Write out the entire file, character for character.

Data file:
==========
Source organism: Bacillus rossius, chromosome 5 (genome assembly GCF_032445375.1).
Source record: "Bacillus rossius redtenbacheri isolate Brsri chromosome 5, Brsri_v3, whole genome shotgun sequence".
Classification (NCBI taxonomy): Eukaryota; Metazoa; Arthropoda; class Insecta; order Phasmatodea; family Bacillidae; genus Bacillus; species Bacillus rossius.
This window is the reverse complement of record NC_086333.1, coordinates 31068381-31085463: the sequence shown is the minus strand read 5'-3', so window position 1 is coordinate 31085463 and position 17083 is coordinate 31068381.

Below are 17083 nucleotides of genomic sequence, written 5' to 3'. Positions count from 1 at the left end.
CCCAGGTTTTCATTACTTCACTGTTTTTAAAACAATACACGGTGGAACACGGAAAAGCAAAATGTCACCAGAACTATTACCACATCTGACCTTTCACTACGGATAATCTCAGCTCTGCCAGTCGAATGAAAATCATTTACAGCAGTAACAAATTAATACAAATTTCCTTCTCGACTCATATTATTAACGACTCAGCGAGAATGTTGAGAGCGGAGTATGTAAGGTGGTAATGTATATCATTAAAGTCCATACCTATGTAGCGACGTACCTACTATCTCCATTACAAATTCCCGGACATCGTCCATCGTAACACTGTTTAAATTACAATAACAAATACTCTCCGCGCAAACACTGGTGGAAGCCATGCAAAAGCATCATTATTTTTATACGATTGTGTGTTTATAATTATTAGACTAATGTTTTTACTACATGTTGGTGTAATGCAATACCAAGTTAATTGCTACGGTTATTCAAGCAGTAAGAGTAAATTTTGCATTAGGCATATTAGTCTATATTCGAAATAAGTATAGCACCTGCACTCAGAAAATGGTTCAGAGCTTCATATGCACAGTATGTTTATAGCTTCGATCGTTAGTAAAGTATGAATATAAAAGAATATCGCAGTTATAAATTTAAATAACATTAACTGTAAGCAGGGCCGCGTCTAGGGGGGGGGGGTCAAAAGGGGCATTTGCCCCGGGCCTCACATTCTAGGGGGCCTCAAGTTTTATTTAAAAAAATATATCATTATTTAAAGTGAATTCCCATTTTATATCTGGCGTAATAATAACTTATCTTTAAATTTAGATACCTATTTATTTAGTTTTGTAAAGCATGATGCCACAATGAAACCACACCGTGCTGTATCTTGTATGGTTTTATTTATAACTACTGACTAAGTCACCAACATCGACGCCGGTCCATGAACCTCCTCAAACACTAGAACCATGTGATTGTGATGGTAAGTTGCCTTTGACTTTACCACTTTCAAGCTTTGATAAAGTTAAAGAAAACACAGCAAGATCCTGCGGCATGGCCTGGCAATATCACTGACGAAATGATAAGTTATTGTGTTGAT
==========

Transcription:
Source organism: Bacillus rossius, chromosome 5 (genome assembly GCF_032445375.1).
Source record: "Bacillus rossius redtenbacheri isolate Brsri chromosome 5, Brsri_v3, whole genome shotgun sequence".
Classification (NCBI taxonomy): Eukaryota; Metazoa; Arthropoda; class Insecta; order Phasmatodea; family Bacillidae; genus Bacillus; species Bacillus rossius.
This window is the reverse complement of record NC_086333.1, coordinates 31068381-31085463: the sequence shown is the minus strand read 5'-3', so window position 1 is coordinate 31085463 and position 17083 is coordinate 31068381.

Below are 17083 nucleotides of genomic sequence, written 5' to 3'. Positions count from 1 at the left end.
CCCAGGTTTTCATTACTTCACTGTTTTTAAAACAATACACGGTGGAACACGGAAAAGCAAAATGTCACCAGAACTATTACCACATCTGACCTTTCACTACGGATAATCTCAGCTCTGCCAGTCGAATGAAAATCATTTACAGCAGTAACAAATTAATACAAATTTCCTTCTCGACTCATATTATTAACGACTCAGCGAGAATGTTGAGAGCGGAGTATGTAAGGTGGTAATGTATATCATTAAAGTCCATACCTATGTAGCGACGTACCTACTATCTCCATTACAAATTCCCGGACATCGTCCATCGTAACACTGTTTAAATTACAATAACAAATACTCTCCGCGCAAACACTGGTGGAAGCCATGCAAAAGCATCATTATTTTTATACGATTGTGTGTTTATAATTATTAGACTAATGTTTTTACTACATGTTGGTGTAATGCAATACCAAGTTAATTGCTACGGTTATTCAAGCAGTAAGAGTAAATTTTGCATTAGGCATATTAGTCTATATTCGAAATAAGTATAGCACCTGCACTCAGAAAATGGTTCAGAGCTTCATATGCACAGTATGTTTATAGCTTCGATCGTTAGTAAAGTATGAATATAAAAGAATATCGCAGTTATAAATTTAAATAACATTAACTGTAAGCAGGGCCGCGTCTAGGGGGGGGGGGTCAAAAGGGGCATTTGCCCCGGGCCTCACATTCTAGGGGGCCTCAAGTTTTATTTAAAAAAATATATCATTATTTAAAGTGAATTCCCATTTTATATCTGGCGTAATAATAACTTATCTTTAAATTTAGATACCTATTTATTTAGTTTTGTAAAGCATGATGCCACAATGAAACCACACCGTGCTGTATCTTGTATGGTTTTATTTATAACTACTGACTAAGTCACCAACATCGACGCCGGTCCATGAACCTCCTCAAACACTAGAACCATGTGATTGTGATGGTAAGTTGCCTTTGACTTTACCACTTTCAAGCTTTGATAAAGTTAAAGAAAACACAGCAAGATCCTGCGGCATGGCCTGGCAATATCACTGACGAAATGATAAGTTATTGTGTTGAT